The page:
McGhee pursues this goal with focus and depth, walking readers through numerous rich examples of the ways racism hurts all but the wealthiest Americans—and even they, she argues, are negatively affected by racism’s corrosive psychological effects. Her examples include public policy on higher education, student debt, K–12 schooling, home ownership and residential segregation, health care, infrastructure, labor rights, environmental protections, climate change, mental health, and social and emotional well-being. While The Sum of Us is about the importance of public goods broadly, the issues and policy areas explored all intersect with educational equity in critical ways that readers of the Harvard Educational Review may find compelling. Alongside these descriptions of how racial divides rob us of our full potential, McGhee also offers examples of what she calls “the Solidarity Dividend,” the multifaceted benefits that cross-racial solidarity yields for individuals, communities, and the nation. She sees this dividend in the economic revitalization immigrants are bringing to rural communities, in the educational benefits to children of attending diverse schools, and in the success of minimum wage campaigns won through multiracial coalitions, to name just a few. If racism drains the pool of public goods, cross-racial solidarity nourishes our commons, ensuring everyone both contributes to and benefits from their plenty.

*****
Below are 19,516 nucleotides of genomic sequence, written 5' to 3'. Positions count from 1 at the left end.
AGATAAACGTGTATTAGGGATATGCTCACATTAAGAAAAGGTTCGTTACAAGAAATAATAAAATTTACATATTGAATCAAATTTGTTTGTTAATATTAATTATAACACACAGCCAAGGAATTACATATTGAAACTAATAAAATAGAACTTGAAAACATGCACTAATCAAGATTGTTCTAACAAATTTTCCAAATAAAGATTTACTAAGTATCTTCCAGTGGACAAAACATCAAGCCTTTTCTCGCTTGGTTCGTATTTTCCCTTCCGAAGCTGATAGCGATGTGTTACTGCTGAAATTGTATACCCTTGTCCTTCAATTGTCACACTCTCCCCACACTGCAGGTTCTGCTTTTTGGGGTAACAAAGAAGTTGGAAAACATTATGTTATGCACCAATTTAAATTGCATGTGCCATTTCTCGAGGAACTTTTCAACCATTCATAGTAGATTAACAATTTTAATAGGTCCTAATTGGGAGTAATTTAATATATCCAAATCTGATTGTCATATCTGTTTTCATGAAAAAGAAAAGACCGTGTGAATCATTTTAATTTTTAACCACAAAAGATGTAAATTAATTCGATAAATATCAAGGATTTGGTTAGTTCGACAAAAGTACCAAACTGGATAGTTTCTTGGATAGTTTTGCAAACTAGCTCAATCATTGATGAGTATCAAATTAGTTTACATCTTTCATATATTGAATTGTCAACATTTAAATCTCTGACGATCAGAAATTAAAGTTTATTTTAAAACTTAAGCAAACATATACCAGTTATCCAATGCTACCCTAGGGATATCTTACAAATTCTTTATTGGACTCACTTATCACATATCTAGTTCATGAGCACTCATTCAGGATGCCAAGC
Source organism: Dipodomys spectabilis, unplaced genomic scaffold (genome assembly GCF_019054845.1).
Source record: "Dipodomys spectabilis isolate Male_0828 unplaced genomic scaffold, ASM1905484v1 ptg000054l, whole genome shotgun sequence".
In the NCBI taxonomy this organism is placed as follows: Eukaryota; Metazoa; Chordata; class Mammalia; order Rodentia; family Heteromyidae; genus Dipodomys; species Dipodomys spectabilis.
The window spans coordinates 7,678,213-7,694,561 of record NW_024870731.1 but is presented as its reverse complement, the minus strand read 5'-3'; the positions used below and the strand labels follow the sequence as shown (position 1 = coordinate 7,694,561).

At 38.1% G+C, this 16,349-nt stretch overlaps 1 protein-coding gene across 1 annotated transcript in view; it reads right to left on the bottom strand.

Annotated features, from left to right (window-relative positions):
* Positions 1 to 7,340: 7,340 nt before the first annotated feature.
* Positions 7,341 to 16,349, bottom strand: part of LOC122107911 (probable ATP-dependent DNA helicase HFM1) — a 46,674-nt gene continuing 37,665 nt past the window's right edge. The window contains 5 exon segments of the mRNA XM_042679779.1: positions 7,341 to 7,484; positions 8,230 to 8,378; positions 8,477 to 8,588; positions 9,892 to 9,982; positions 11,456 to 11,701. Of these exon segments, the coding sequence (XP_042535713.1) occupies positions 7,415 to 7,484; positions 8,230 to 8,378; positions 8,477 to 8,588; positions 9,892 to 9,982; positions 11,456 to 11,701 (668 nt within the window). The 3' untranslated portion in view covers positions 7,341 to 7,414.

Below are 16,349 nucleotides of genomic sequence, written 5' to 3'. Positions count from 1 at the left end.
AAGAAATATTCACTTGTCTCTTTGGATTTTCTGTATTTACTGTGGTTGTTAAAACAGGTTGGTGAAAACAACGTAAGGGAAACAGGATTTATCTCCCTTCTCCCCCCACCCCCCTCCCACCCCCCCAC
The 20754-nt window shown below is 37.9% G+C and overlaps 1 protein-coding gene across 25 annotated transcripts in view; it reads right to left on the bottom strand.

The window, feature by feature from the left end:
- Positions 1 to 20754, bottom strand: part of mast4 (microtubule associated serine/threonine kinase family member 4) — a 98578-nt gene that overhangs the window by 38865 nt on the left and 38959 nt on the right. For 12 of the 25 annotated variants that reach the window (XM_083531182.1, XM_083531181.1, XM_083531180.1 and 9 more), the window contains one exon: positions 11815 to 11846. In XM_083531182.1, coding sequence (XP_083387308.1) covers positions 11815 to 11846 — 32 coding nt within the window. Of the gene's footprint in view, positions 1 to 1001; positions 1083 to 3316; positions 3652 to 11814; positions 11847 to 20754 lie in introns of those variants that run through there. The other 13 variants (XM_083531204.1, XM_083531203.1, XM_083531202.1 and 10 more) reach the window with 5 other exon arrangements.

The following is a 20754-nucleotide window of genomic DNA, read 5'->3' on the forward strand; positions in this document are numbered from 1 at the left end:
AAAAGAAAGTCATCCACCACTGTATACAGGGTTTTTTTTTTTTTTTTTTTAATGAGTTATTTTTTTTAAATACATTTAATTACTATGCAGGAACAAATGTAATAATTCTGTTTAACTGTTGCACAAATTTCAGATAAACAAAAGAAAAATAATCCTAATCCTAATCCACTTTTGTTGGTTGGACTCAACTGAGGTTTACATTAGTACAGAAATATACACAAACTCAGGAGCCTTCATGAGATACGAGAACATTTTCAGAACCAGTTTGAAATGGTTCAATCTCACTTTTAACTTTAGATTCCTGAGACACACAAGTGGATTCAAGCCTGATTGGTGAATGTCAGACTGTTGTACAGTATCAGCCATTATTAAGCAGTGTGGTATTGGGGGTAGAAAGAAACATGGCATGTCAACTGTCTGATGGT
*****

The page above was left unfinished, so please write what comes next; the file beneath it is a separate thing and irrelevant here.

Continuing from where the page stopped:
The sections of clearest interest to readers of this journal may be McGhee’s discussions of student debt and public education. McGhee opens chapter 3 with a history of government investment in public higher education. “Public commitment to college for all,” she explains, “was a crucial part of the white social contract for much of the twentieth century” (p. 41). In light of the astronomical tuition bills facing today’s college students and their families, the tuition costs she quotes are mind-boggling: $617 at a four-year college in 1976 and free college tuition at CUNY and the University of California system, all made possible by significant government investment (pp. 41–42). Importantly, until 1980, five out of six public college enrollees were white. As the actual and proportional enrollment of students of color grew, however, “college affordability fell out of favor with lawmakers” (p. 42), and colleges began relying much more heavily on tuition dollars. As McGhee demonstrates by analyzing the messaging used by campaigners seeking to cut such spending, when “public” higher education no longer meant “just white,” support for government investment in higher education floundered, even as budgets for policing and mass incarceration grew. The impact of shrinking government support has been felt broadly. As McGhee reports, “student debt is most acute among Black families, but it has now reached 63 percent of white public college graduates as well,” totaling up to $1.5 trillion dollars in 2020 and crippling Americans’ ability to buy a home, save for retirement, or plan for emergencies (pp. 42–43). In short, at a time when higher education is increasingly critical for competition in the global marketplace, racism’s drain on the public pool of funding for higher education is now leaving middleand working-class families of all races with lifelong financial burdens that hurt them and the economy. As McGhee repeatedly demonstrates, if we could embrace a definition of “public” that included all Americans, we would all be better off.